Developer: City Interactive
Publisher: City Interactive
I've been absolutely gagging for a decent sniper FPS. Whilst I tend to wield mid-ranged weaponry when I play online, I've always been a fan of the long shots and pink mist in singleplayer ever since I was a lad. What's more, new shooter IPs need a decent gimmick to stand out in the glutted marketplace. Whilst several developers have had a go at a full-on sniping sim, there simply hasn't been anything half decent in recent years. Enter Sniper: Ghost Warrior (SGW). Courtesy of the Polish development studio City Interactive, we can finally sneak and snipe our way through dangerous enemy territory in search of a dictator...and a McGuffin... or something.
But who cares, right? You're not here for the standard FPS exposition. You're here for the pink mist... and SGW has you covered. In fact, the sniping mechanics are second to none. After carefully selecting a target, you'll need to assume a decent position and wait for your heart rate to settle to an acceptable level. Windage and the bullet's parabolic flight path play a significant and complex role, though a small red circle indicates where your shot will end up after a few seconds of concentration on the regular difficulty level. A limited concentration mode allows you to briefly slow down time and line up the perfect shot... and rewards you with a luxurious slow motion cinematic of your bullet leaving your rifle and splatting an opponent's melon over the jungle. Fantastic stuff. Whilst the sniping mechanics take a little time to get used to, they're one of the most rewarding I've had the pleasure to review.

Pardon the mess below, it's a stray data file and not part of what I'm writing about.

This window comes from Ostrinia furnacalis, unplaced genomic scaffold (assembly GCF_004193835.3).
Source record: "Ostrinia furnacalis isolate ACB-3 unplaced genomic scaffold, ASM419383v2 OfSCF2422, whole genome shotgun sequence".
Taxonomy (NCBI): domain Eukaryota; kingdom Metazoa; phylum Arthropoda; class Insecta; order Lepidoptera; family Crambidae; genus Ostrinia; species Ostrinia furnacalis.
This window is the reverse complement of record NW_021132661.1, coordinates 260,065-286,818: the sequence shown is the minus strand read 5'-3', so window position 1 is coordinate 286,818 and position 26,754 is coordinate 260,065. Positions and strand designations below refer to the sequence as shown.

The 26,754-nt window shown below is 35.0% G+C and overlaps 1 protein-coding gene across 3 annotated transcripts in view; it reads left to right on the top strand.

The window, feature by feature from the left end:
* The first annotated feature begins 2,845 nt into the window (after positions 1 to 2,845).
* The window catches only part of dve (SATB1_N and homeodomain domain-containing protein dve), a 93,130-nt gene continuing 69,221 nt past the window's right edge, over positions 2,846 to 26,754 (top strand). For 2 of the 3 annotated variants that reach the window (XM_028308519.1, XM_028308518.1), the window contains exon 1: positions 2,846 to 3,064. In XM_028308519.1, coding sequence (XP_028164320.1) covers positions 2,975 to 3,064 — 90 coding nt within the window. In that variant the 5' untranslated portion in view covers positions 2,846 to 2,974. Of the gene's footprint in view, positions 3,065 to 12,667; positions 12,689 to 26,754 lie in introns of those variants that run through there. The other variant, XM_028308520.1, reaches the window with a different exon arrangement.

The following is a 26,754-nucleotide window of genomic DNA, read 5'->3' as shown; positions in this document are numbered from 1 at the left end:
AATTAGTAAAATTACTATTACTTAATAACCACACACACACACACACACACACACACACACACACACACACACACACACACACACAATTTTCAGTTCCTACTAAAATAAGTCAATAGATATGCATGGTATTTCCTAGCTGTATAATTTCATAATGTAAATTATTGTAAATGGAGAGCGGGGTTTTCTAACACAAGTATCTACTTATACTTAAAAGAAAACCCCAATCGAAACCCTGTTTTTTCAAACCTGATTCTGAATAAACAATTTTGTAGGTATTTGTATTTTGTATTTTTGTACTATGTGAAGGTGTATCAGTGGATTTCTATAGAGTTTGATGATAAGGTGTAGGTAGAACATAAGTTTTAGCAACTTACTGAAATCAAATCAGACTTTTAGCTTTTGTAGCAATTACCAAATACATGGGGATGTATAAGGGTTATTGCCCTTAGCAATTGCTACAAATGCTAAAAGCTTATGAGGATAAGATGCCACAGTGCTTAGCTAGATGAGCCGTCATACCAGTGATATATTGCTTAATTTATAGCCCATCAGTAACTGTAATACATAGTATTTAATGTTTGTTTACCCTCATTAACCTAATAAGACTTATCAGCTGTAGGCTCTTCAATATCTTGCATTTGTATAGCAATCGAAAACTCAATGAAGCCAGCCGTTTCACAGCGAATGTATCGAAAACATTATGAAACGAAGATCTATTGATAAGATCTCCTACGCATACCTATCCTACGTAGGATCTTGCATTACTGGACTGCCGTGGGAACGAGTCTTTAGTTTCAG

The AI subscribes to the 'Far Cry' school of henchmen: i.e. that enemies are extremely dense but compensate by being unfeasibly accurate at long range. Whilst I'd usually complain about how poorly trained mercenaries can score frequent headshots... with an AK47...from the hip...in pitch blackness... against a ghillie-suited sniper... who's behind a bush... in this case it's actually a good thing. Rather than playing SGW like a standard shooter, you really have to pay attention to shadows, shrubbery and vision cones to take on the enemy forces and come out alive. Picking off stragglers with the perfect shot and choosing discretion over valor is an important and authentic part of the experience. Some of the levels are sprawling, sandbox affairs that actively encourage you to pick your own tactics and routes.
Graphically, SGW is purely functional. The Chrome engine is capable of rendering fairly lush and complex environments with an impressive draw distance, but at the cost of seriously low-res textures and shadow effects. Clipping issues are also the norm rather than the exception, with your gun and feet frequently disappearing through walls (and in the worst cases, stopping you from clearing low steps or ledges). However, for a 'budget' game, I'm willing to cut the graphics some serious slack. They do the job- and at times, present you with some ambiently beautiful vistas. Note that we tested this on the Xbox 360 so a decent PC rig might be able to squeeze more out of the engine.